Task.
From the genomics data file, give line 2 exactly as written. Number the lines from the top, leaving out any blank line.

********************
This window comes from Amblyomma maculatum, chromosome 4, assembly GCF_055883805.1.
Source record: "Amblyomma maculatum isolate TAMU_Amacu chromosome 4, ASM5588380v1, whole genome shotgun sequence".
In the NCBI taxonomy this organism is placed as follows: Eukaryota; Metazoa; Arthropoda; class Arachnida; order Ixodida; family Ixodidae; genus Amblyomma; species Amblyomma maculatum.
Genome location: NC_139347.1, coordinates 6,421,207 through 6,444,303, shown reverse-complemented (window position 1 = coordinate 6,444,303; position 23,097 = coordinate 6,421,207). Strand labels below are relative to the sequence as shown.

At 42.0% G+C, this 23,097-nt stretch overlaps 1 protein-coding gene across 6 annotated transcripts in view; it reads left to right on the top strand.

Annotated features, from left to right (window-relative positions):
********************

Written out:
Source record: "Amblyomma maculatum isolate TAMU_Amacu chromosome 4, ASM5588380v1, whole genome shotgun sequence".